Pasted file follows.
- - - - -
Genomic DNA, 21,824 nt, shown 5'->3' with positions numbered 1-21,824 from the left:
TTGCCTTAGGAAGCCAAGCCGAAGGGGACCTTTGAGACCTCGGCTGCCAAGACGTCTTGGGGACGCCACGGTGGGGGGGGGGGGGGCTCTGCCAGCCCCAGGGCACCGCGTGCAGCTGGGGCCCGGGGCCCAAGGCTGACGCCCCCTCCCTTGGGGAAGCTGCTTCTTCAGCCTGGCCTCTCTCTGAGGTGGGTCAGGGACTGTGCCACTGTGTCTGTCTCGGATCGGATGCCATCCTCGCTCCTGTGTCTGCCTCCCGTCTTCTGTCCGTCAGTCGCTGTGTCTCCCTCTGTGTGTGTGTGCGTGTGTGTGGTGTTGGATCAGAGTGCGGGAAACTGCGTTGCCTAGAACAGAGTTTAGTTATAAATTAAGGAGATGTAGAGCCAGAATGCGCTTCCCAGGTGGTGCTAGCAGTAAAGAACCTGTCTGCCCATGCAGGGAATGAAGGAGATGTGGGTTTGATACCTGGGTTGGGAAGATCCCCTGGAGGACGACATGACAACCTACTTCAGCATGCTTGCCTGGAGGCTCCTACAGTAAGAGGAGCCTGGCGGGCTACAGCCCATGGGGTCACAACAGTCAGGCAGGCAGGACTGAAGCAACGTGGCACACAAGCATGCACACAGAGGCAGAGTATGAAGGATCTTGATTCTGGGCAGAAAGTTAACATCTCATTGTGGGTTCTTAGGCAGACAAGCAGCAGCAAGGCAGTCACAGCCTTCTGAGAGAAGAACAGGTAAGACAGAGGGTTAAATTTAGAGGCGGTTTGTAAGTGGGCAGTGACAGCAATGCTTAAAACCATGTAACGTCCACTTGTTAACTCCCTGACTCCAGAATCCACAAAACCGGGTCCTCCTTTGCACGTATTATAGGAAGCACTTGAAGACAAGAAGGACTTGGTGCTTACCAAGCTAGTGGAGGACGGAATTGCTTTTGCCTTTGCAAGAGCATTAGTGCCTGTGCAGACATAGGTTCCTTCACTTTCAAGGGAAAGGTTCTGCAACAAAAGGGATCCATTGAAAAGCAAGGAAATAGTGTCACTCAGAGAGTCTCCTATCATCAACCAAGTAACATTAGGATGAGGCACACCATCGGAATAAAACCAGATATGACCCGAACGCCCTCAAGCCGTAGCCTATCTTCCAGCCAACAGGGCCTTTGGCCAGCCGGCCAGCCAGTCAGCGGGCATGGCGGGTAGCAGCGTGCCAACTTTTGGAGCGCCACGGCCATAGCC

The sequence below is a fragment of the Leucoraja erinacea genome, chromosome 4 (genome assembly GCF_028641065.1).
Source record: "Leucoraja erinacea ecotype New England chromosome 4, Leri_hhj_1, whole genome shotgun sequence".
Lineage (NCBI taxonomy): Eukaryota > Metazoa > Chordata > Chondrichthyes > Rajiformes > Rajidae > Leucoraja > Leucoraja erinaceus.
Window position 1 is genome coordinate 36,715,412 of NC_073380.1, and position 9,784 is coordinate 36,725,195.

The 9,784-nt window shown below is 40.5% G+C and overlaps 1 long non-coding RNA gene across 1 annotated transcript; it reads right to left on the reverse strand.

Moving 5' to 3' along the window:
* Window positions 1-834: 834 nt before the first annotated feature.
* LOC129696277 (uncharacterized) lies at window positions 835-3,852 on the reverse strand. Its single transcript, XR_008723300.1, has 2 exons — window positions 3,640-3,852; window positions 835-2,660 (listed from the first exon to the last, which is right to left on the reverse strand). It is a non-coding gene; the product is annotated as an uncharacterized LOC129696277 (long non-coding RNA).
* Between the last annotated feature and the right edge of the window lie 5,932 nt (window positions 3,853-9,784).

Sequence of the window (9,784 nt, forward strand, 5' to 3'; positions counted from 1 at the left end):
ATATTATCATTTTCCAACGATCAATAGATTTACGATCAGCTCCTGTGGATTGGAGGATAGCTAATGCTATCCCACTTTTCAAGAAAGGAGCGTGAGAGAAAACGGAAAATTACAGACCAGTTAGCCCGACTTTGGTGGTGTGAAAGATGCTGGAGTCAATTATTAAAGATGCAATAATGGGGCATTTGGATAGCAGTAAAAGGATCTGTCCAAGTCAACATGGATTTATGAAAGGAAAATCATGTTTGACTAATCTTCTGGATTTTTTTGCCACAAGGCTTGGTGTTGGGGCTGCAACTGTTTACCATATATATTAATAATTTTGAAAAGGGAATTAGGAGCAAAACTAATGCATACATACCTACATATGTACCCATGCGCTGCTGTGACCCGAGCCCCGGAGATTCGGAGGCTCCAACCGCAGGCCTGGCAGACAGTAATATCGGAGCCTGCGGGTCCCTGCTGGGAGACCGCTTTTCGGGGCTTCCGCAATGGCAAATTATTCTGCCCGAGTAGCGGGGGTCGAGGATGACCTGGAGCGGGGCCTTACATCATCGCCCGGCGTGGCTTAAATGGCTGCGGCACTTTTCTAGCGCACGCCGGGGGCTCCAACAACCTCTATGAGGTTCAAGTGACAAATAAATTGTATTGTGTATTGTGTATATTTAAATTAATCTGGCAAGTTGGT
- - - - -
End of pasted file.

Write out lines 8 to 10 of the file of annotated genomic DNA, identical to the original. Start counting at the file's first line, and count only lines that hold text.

Moving 5' to 3' along the window:
* Window positions 1-834: 834 nt before the first annotated feature.
* LOC129696277 (uncharacterized) lies at window positions 835-3,852 on the reverse strand. Its single transcript, XR_008723300.1, has 2 exons — window positions 3,640-3,852; window positions 835-2,660 (listed from the first exon to the last, which is right to left on the reverse strand). It is a non-coding gene; the product is annotated as an uncharacterized LOC129696277 (long non-coding RNA).